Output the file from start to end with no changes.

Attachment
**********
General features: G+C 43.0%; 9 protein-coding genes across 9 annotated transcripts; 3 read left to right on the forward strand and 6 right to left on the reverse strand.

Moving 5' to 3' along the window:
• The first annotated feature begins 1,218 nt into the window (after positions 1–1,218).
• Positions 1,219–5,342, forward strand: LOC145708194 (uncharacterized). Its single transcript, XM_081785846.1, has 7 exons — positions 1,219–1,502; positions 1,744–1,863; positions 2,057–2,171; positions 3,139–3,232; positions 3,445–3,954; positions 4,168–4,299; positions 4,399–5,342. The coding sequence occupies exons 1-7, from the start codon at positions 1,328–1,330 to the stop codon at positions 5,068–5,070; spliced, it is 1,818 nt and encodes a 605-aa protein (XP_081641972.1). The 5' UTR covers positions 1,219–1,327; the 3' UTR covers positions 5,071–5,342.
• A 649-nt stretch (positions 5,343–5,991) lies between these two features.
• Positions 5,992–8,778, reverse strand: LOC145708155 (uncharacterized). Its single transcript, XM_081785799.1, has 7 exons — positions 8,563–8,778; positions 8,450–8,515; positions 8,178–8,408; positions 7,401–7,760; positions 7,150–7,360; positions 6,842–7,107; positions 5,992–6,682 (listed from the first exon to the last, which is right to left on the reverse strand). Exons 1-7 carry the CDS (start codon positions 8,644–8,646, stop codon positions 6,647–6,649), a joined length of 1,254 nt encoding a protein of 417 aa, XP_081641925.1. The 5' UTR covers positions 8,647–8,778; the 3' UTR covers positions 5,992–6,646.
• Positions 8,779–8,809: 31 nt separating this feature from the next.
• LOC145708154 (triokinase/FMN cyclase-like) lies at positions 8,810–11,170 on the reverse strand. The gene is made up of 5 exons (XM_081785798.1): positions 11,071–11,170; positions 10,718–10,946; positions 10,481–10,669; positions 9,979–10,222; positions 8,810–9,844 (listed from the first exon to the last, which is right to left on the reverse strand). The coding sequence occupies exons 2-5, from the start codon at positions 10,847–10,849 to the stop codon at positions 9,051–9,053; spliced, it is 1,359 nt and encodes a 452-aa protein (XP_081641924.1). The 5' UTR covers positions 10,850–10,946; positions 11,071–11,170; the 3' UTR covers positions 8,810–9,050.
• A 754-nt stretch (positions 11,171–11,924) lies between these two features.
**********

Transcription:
General features: G+C 43.0%; 9 protein-coding genes across 9 annotated transcripts; 3 read left to right on the forward strand and 6 right to left on the reverse strand.

Moving 5' to 3' along the window:
• The first annotated feature begins 1,218 nt into the window (after positions 1–1,218).
• Positions 1,219–5,342, forward strand: LOC145708194 (uncharacterized). Its single transcript, XM_081785846.1, has 7 exons — positions 1,219–1,502; positions 1,744–1,863; positions 2,057–2,171; positions 3,139–3,232; positions 3,445–3,954; positions 4,168–4,299; positions 4,399–5,342. The coding sequence occupies exons 1-7, from the start codon at positions 1,328–1,330 to the stop codon at positions 5,068–5,070; spliced, it is 1,818 nt and encodes a 605-aa protein (XP_081641972.1). The 5' UTR covers positions 1,219–1,327; the 3' UTR covers positions 5,071–5,342.
• A 649-nt stretch (positions 5,343–5,991) lies between these two features.
• Positions 5,992–8,778, reverse strand: LOC145708155 (uncharacterized). Its single transcript, XM_081785799.1, has 7 exons — positions 8,563–8,778; positions 8,450–8,515; positions 8,178–8,408; positions 7,401–7,760; positions 7,150–7,360; positions 6,842–7,107; positions 5,992–6,682 (listed from the first exon to the last, which is right to left on the reverse strand). Exons 1-7 carry the CDS (start codon positions 8,644–8,646, stop codon positions 6,647–6,649), a joined length of 1,254 nt encoding a protein of 417 aa, XP_081641925.1. The 5' UTR covers positions 8,647–8,778; the 3' UTR covers positions 5,992–6,646.
• Positions 8,779–8,809: 31 nt separating this feature from the next.
• LOC145708154 (triokinase/FMN cyclase-like) lies at positions 8,810–11,170 on the reverse strand. The gene is made up of 5 exons (XM_081785798.1): positions 11,071–11,170; positions 10,718–10,946; positions 10,481–10,669; positions 9,979–10,222; positions 8,810–9,844 (listed from the first exon to the last, which is right to left on the reverse strand). The coding sequence occupies exons 2-5, from the start codon at positions 10,847–10,849 to the stop codon at positions 9,051–9,053; spliced, it is 1,359 nt and encodes a 452-aa protein (XP_081641924.1). The 5' UTR covers positions 10,850–10,946; positions 11,071–11,170; the 3' UTR covers positions 8,810–9,050.
• A 754-nt stretch (positions 11,171–11,924) lies between these two features.